Old Swedish encyclopedia Nordisk familjebok describes the inhabitants of Småland as follows:

the Smålandian is by nature awake and smart, diligent and hard-working, yet compliant, cunning and crafty, which gives him the advantage of being able to move through life with little means.[19]

A running joke local to Sweden, is that Smålandians are very economical, ranging from modestly frugal to utterly cheap. Ingvar Kamprad, founder of IKEA said that the Smålandians are seen as the Scotsmen of Sweden.[20]


The local language is a Swedish dialect known as Småländska (Smalandian). This may in turn be separated in two main branches, with the northern related to the Götaland dialects and the southern to the Scanian dialects.[citation needed]


For details, see: Districts of Småland

Small lands[edit]

The small lands of Småland. The black and red spots indicate runestones. The red spots indicate runestones telling of long voyages.

After the unification of Sweden, around 800–1200 AD, Småland was for consistency divided into chartered cities and into hundreds.


The historical sub-divisions of all Sweden's provinces were through hundreds (Swedish: härad). These were Småland's hundreds:

Towns in Småland[edit]

List of towns in Småland, Sweden

A Smålandströvare (Smaland hound)

Things named after Småland[edit]

HSwMS Småland (J19)


Football in the province is administered by Smålands Fotbollförbund.

See also[edit]


  1. ^ Then the surface has a continuation as unconformity beneath Öland.[4]
  2. ^ During deglaciation meltwater from the Weichsel ice flowed through the canyons contributing to their formation.[10]


  1. ^ "Folkmängd 31 december; ålder". Statistikdatabasen. Retrieved 1 June 2024.
  2. ^ This figure is from Nordisk familjebok (see details and link below). A guess would be that meadows have decreased since.
  3. ^ Lundqvist, Jan (1969). "Landskapet". In Lundqvist, Magnus (ed.). Det Moderna Sverige (in Swedish). Bonniers. pp. 64–67.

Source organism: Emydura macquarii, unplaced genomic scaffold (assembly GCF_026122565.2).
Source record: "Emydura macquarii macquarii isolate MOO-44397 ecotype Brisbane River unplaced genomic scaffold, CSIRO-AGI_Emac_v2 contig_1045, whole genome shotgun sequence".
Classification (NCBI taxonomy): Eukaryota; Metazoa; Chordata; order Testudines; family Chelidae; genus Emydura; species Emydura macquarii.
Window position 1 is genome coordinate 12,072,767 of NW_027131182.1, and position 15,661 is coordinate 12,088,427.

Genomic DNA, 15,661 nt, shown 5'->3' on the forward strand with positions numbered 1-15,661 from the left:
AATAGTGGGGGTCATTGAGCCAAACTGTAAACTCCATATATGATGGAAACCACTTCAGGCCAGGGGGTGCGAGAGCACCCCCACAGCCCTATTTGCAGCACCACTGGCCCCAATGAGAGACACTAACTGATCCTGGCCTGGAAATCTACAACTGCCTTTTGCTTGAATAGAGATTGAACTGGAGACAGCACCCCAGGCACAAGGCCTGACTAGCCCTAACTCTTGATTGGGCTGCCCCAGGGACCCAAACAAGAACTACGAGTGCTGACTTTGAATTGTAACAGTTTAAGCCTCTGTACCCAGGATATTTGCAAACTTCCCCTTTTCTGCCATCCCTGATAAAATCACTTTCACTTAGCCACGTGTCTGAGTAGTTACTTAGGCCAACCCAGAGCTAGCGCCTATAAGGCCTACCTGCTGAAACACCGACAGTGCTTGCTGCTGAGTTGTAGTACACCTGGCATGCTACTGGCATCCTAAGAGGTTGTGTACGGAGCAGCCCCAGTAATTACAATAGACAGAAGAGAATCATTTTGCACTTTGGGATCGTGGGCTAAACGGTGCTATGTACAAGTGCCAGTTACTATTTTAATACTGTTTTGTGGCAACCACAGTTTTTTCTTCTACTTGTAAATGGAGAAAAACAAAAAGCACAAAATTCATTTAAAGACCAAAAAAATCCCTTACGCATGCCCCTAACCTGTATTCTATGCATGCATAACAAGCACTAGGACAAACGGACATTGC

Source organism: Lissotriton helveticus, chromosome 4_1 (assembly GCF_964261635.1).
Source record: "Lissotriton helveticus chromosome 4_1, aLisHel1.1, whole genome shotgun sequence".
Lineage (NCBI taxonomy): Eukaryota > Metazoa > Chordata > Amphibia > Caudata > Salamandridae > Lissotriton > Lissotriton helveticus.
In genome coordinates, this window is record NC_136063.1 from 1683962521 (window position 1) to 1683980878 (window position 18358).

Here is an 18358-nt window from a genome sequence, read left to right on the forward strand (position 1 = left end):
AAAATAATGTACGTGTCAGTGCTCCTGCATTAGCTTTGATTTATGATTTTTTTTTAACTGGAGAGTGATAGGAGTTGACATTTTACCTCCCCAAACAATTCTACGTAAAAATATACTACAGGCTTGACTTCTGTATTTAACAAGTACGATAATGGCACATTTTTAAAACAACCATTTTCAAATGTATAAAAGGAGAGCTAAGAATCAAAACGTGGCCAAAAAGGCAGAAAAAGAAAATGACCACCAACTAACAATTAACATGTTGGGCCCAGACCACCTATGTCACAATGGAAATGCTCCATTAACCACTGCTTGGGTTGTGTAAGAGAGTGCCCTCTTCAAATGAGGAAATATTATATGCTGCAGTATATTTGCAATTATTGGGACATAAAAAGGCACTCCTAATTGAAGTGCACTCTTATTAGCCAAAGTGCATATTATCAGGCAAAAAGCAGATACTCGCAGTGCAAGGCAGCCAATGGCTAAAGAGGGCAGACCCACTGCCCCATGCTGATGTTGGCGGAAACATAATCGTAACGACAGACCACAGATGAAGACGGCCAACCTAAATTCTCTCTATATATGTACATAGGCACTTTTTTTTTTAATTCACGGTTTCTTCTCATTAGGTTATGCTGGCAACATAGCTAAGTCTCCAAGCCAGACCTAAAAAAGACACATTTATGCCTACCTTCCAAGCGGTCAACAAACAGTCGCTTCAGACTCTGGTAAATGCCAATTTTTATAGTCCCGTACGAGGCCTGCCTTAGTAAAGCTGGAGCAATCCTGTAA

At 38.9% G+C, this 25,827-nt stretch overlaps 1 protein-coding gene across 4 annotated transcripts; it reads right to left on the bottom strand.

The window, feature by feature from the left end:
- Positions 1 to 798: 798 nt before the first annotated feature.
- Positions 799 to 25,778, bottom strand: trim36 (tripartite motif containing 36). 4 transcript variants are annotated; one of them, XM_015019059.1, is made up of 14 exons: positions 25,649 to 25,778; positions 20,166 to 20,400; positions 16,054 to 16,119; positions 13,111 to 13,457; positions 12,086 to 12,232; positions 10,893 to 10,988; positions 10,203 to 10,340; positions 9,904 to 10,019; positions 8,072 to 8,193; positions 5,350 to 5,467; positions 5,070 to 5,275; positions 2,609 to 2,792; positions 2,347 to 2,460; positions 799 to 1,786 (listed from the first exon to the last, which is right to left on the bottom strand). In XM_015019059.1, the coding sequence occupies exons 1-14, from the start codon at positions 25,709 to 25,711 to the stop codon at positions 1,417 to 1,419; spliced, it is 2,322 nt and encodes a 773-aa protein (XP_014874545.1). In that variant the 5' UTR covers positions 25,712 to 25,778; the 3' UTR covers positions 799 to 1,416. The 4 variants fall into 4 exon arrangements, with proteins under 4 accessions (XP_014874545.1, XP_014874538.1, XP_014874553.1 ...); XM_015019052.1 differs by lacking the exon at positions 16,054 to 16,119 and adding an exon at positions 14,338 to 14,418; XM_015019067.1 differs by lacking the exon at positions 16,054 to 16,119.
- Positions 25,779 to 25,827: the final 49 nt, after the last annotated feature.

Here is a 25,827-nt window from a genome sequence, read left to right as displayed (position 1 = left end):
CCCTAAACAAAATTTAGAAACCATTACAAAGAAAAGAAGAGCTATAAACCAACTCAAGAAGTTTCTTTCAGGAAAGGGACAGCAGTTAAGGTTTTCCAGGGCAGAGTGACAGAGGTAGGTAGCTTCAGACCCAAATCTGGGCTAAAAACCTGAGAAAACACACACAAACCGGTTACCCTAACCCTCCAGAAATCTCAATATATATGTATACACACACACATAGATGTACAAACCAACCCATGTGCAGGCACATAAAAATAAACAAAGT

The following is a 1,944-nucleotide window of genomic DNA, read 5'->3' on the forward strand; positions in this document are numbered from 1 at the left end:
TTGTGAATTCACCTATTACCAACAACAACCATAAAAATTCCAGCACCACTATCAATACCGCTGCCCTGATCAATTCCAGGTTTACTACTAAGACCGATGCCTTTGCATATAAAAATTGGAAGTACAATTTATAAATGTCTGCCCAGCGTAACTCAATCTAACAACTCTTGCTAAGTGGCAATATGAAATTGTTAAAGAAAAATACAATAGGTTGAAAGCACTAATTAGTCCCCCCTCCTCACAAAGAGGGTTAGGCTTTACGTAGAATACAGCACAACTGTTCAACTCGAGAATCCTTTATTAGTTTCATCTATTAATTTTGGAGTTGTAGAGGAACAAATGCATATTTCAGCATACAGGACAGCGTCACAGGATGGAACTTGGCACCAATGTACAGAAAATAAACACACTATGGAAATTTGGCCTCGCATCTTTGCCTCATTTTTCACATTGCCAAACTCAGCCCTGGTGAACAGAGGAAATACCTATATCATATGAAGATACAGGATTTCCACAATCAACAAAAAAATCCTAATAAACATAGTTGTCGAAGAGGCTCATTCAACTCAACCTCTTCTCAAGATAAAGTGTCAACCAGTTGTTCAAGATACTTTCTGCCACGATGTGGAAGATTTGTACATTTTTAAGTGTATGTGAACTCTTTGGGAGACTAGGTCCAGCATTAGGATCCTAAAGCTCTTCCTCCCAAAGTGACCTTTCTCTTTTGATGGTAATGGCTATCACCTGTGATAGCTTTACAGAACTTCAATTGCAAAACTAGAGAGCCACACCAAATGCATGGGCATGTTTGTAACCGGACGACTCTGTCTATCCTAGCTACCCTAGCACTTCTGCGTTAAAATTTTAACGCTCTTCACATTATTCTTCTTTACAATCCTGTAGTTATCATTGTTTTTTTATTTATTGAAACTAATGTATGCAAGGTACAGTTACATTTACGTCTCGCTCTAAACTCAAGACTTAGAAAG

4. ^ a b c d e f g Lidmar-Bergström (1988). "Denudation surfaces of a shield area in southern Sweden". Geografiska Annaler. 70 A (4): 337–350. doi:10.1080/04353676.1988.11880265.
  5. ^ a b c Lidmar-Bergström, Karna; Olvmo, Mats; Bonow, Johan M. (2017). "The South Swedish Dome: a key structure for identification of peneplains and conclusions on Phanerozoic tectonics of an ancient shield". GFF. 139 (4): 244–259. doi:10.1080/11035897.2017.1364293. S2CID 134300755.
  6. ^ Japsen, Peter; Chalmers, James A.; Green, Paul F.; Bonow, Johan M. (2012). "Elevated, passive continental margins: Not rift shoulders, but expressions of episodic, post-rift burial and exhumation". Global and Planetary Change. 90–91: 73–86. Bibcode:2012GPC....90...73J. doi:10.1016/j.gloplacha.2011.05.004.
  7. ^ Lidmar-Bergström, K.; Olsson, S.; Roaldset, E. (1999). "Relief features and palaeoweathering remnants in formerly glaciated Scandinavian basement areas". In Thiry, Médard; Simon-Coinçon, Régine (eds.). Palaeoweathering, Palaeosurfaces and Related Continental Deposits. Special publication of the International Association of Sedimentologists. Vol. 27. Blackwell Science Ltd. pp. 275–301. ISBN 0-632-05311-9.
  8. ^ a b Andréasson, Per-Gunnar; Rodhe, Agnes (1992). The Protogine Zone. Geology and mobility during the last 1.5 Ga (PDF) (Report). SKB technical report.
  9. ^ Persson, Torsten (1977). "Erosion channels and canyons in the central South Swedish Highlands — a short survey" (PDF). Bulletin of the Geological Society of Finland. 49: 11–18. doi:10.17741/bgsf/49.1.003. Retrieved February 18, 2018.
  10. ^ a b Olvmo, M. (1992). "Glaciofluvial canyons and their relation to the Late Weiochselian deglaciation in Fennoscandia". Zeitschrift für Geomorphologie. 36 (3): 343–363. doi:10.1127/zfg/36/1992/343.
  11. ^ "Karlmar, Sweden Climate summary". Weatherbase. Retrieved 12 December 2014.
  12. ^ "Jonkoping, Sweden Climate summary". Weatherbase. Retrieved 12 December 2014.
  13. ^ "Vaxjo, Sweden Köppen Climate Classification". Weatherbase. Retrieved 12 December 2014.
  14. ^ "Jonkoping, Sweden temperature averages". Weatherbase. Retrieved 12 December 2014.
  15. ^ "Hur var vädret?". Swedish Meteorological and Hydrological Institute. Retrieved 12 December 2014.
  16. ^ Encyclopædia Britannica; Micropaedia Volume IX (1974) p. 278
  17. ^ "YWAM Småland | Sweden". YWAM Småland. Retrieved 2019-11-13.
  18. ^ Kulturparken Småland. http://www.kulturparkensmaland.se/ Archived 2016-12-08 at the Wayback Machine;
  19. ^ Smålänningen är till sin natur vaken och intelligent, flitig och sträfsam, rask och hurtig, men likväl foglig till lynnet, händig och slug, hvilket allt medför åt honom den förmånen, att han äfven med små medel kan taga sig fram i lifvet. . p.62; source as above.
  20. ^ SSR TSR March 24, 2006

External links[edit]

57°06′04″N 14°53′53″E / 57.101°N 14.898°E / 57.101; 14.898